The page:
Copyright ©The Author(s) 2021. Published by Baishideng Publishing Group Inc. All rights reserved.
World J Psychiatr. Nov 19, 2021; 11(11): 954-980
Published online Nov 19, 2021. doi: 10.5498/wjp.v11.i11.954
G-protein coupled receptors and synaptic plasticity in sleep deprivation
Shweta Parmar, Ramakrishna Tadavarty, Bhagavatula R Sastry
Shweta Parmar, Ramakrishna Tadavarty, Bhagavatula R Sastry, Department of Anesthesiology, Pharmacology and Therapeutics, The University of British Columbia, Vancouver V6T 1Z3, British Columbia, Canada
Author contributions: Parmar S, Tadavarty R and Sastry BR contributed equally to the outline of this review; Parmar S performed 85% of the writing work, and Tadavarty R performed 15%; Illustrations were done by Parmar S; Suggestions and corrections were contributed by Sastry BR; All authors have read and approved the manuscript.
Supported by Canadian Institutes of Health Research Grant, No. TGS-109219; and 4-Year Fellowship from the University of British Columbia.
Conflict-of-interest statement: Authors have nothing to disclose.
Open-Access: This article is an open-access article that was selected by an in-house editor and fully peer-reviewed by external reviewers. It is distributed in accordance with the Creative Commons Attribution NonCommercial (CC BY-NC 4.0) license, which permits others to distribute, remix, adapt, build upon this work non-commercially, and license their derivative works on different terms, provided the original work is properly cited and the use is non-commercial. See:
Corresponding author: Bhagavatula R Sastry, PhD, Professor, Department of Anesthesiology, Pharmacology and Therapeutics, The University of British Columbia, 2176 Health Sciences Mall, Vancouver V6T 1Z3, British Columbia, Canada.
Received: February 25, 2021
Peer-review started: February 25, 2021
First decision: May 13, 2021
Revised: June 5, 2021
Accepted: September 19, 2021
Article in press: September 19, 2021
Published online: November 19, 2021

Insufficient sleep has been correlated to many physiological and psychoneurological disorders. Over the years, our understanding of the state of sleep has transcended from an inactive period of rest to a more active state involving important cellular and molecular processes. In addition, during sleep, electrophysiological changes also occur in pathways in specific regions of the mammalian central nervous system (CNS). Activity mediated synaptic plasticity in the CNS can lead to long-term and sometimes permanent strengthening and/or weakening synaptic strength affecting neuronal network behaviour. Memory consolidation and learning that take place during sleep cycles, can be affected by changes in synaptic plasticity during sleep disturbances. G-protein coupled receptors (GPCRs), with their versatile structural and functional attributes, can regulate synaptic plasticity in CNS and hence, may be potentially affected in sleep deprived conditions. In this review, we aim to discuss important functional changes that can take place in the CNS during sleep and sleep deprivation and how changes in GPCRs can lead to potential problems with therapeutics with pharmacological interventions.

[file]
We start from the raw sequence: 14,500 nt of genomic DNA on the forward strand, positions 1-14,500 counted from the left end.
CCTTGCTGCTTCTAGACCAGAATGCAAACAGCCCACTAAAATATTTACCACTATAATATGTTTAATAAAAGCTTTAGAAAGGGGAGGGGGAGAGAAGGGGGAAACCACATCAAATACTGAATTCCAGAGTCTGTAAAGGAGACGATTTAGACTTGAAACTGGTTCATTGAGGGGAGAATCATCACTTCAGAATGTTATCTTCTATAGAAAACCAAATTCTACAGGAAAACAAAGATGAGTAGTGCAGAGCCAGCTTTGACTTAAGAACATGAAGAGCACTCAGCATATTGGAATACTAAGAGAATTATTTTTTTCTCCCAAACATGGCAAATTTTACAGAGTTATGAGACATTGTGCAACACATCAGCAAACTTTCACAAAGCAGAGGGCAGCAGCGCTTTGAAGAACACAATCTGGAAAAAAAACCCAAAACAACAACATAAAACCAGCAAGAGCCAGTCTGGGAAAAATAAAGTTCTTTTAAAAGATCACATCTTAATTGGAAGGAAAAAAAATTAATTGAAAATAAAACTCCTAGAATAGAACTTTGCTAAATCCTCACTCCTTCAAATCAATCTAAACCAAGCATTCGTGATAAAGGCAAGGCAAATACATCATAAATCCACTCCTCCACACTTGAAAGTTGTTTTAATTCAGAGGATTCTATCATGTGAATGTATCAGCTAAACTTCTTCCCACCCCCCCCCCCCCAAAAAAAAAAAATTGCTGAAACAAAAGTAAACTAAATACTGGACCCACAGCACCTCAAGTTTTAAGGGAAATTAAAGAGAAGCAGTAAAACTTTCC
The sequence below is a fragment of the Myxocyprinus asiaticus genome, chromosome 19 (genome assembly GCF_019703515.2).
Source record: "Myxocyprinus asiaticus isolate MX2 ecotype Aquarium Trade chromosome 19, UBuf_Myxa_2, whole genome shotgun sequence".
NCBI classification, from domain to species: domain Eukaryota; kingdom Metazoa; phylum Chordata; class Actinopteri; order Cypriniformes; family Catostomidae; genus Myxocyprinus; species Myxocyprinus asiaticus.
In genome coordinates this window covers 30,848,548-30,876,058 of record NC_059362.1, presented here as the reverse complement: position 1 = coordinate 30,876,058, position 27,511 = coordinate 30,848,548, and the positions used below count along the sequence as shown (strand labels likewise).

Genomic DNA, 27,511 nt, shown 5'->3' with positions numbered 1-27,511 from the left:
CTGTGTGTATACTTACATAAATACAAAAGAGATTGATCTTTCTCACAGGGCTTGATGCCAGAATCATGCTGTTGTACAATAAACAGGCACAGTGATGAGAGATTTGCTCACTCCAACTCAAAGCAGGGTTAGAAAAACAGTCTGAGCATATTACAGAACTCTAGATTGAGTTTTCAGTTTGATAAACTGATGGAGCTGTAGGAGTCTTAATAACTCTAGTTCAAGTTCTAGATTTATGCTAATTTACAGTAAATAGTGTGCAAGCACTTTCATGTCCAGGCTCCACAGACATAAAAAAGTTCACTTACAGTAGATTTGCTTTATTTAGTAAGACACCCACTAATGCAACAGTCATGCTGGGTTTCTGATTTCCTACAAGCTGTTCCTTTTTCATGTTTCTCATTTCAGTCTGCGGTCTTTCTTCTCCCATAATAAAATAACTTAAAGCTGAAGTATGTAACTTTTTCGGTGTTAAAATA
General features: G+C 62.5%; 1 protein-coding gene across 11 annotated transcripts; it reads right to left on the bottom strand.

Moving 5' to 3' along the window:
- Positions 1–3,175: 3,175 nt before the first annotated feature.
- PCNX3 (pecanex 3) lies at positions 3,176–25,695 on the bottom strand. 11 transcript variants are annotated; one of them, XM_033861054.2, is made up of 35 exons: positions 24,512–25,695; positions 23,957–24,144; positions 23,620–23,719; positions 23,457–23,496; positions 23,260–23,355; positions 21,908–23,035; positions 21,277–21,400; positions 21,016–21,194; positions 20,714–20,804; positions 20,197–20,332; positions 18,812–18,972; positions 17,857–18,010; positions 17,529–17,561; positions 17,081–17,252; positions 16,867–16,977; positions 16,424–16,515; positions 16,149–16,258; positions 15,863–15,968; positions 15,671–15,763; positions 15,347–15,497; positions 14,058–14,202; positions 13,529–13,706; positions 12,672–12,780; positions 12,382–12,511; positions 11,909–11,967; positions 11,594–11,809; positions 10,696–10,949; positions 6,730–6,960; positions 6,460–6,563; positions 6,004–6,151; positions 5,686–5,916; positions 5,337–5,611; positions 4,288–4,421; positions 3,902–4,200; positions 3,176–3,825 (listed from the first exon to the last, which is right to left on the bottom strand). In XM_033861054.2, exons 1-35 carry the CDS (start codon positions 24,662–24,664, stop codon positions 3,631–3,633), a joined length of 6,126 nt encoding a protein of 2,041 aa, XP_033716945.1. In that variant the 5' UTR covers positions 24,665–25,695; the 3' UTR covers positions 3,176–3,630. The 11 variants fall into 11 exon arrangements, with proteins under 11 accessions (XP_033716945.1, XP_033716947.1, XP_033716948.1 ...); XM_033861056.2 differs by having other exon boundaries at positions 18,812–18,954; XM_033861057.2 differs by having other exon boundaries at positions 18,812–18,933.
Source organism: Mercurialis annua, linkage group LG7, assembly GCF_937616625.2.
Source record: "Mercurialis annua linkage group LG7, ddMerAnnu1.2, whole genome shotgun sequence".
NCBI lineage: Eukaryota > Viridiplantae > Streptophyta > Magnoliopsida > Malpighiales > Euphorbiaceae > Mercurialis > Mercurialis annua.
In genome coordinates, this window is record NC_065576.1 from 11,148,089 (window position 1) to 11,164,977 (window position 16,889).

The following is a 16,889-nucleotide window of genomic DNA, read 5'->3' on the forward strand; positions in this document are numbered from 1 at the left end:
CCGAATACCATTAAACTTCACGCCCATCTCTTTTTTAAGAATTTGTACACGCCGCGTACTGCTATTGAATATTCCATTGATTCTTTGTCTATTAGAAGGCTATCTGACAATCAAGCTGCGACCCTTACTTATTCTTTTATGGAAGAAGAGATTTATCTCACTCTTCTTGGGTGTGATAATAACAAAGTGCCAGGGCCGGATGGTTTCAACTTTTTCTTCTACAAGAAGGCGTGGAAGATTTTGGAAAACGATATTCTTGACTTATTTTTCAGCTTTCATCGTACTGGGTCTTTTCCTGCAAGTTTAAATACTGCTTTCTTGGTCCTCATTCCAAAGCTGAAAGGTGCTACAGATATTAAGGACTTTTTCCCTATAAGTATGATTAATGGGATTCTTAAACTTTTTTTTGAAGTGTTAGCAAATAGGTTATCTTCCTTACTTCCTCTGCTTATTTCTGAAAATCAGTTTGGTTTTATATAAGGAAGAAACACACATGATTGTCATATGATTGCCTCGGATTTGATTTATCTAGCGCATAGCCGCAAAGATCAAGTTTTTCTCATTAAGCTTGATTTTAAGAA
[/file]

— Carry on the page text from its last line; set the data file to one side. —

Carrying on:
Keywords: G-protein coupled receptors, Metabotropic glutamate receptors, Gamma-amino butyric acid-B receptor, Synaptic plasticity, Sleep deprivation, Memory consolidation

Core Tip: Sleep hygiene is thought to be necessary for memory consolidation and learning while sleep disturbances can alter both synaptic plasticity and memory consolidation. Recent findings indicate that the expression of G-protein coupled receptors (GPCRs) like metabotropic glutamate receptors, gamma-amino butyric acid-B receptors and serotonin (5-hydroxytryptamine) receptors as well as synaptic plasticity are altered following a short episode of sleep deprivation. GPCRs are involved in a variety of central nervous system functions and are targets for therapeutic agents in psychiatry and other neurological disorders. Therefore, a deeper understanding of these receptors in association with the state of sleep and its related functions and disorders is needed.